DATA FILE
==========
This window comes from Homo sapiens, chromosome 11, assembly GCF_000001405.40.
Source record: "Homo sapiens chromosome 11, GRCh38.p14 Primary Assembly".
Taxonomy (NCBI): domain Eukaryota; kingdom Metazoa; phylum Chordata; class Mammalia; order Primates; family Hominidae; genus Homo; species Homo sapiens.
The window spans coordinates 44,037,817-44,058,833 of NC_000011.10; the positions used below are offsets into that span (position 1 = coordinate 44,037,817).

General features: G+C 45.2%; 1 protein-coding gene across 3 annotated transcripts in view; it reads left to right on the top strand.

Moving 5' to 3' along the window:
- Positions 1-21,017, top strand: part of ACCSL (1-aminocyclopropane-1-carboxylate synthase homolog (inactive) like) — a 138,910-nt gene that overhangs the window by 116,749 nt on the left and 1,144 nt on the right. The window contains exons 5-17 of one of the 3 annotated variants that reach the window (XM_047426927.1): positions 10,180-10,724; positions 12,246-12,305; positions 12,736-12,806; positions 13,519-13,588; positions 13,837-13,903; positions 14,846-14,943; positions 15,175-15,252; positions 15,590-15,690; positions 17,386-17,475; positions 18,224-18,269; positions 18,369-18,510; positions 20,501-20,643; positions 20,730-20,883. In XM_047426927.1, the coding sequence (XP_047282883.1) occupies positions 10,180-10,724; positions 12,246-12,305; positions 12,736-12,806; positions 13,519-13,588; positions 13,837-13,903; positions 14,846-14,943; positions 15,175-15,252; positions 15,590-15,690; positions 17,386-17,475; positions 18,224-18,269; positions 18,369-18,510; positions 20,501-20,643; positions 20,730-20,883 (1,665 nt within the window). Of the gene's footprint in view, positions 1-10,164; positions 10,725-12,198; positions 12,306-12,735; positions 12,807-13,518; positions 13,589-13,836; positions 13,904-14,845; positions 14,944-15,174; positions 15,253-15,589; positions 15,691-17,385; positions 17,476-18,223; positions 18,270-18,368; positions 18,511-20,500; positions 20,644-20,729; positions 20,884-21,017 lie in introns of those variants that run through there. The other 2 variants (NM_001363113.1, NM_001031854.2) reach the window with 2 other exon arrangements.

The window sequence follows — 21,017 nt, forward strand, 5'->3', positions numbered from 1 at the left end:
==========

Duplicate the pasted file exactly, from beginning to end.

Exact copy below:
This window comes from Homo sapiens, chromosome 11, assembly GCF_000001405.40.
Source record: "Homo sapiens chromosome 11, GRCh38.p14 Primary Assembly".
Taxonomy (NCBI): domain Eukaryota; kingdom Metazoa; phylum Chordata; class Mammalia; order Primates; family Hominidae; genus Homo; species Homo sapiens.
The window spans coordinates 44,037,817-44,058,833 of NC_000011.10; the positions used below are offsets into that span (position 1 = coordinate 44,037,817).

General features: G+C 45.2%; 1 protein-coding gene across 3 annotated transcripts in view; it reads left to right on the top strand.

Moving 5' to 3' along the window:
- Positions 1-21,017, top strand: part of ACCSL (1-aminocyclopropane-1-carboxylate synthase homolog (inactive) like) — a 138,910-nt gene that overhangs the window by 116,749 nt on the left and 1,144 nt on the right. The window contains exons 5-17 of one of the 3 annotated variants that reach the window (XM_047426927.1): positions 10,180-10,724; positions 12,246-12,305; positions 12,736-12,806; positions 13,519-13,588; positions 13,837-13,903; positions 14,846-14,943; positions 15,175-15,252; positions 15,590-15,690; positions 17,386-17,475; positions 18,224-18,269; positions 18,369-18,510; positions 20,501-20,643; positions 20,730-20,883. In XM_047426927.1, the coding sequence (XP_047282883.1) occupies positions 10,180-10,724; positions 12,246-12,305; positions 12,736-12,806; positions 13,519-13,588; positions 13,837-13,903; positions 14,846-14,943; positions 15,175-15,252; positions 15,590-15,690; positions 17,386-17,475; positions 18,224-18,269; positions 18,369-18,510; positions 20,501-20,643; positions 20,730-20,883 (1,665 nt within the window). Of the gene's footprint in view, positions 1-10,164; positions 10,725-12,198; positions 12,306-12,735; positions 12,807-13,518; positions 13,589-13,836; positions 13,904-14,845; positions 14,944-15,174; positions 15,253-15,589; positions 15,691-17,385; positions 17,476-18,223; positions 18,270-18,368; positions 18,511-20,500; positions 20,644-20,729; positions 20,884-21,017 lie in introns of those variants that run through there. The other 2 variants (NM_001363113.1, NM_001031854.2) reach the window with 2 other exon arrangements.

The window sequence follows — 21,017 nt, forward strand, 5'->3', positions numbered from 1 at the left end: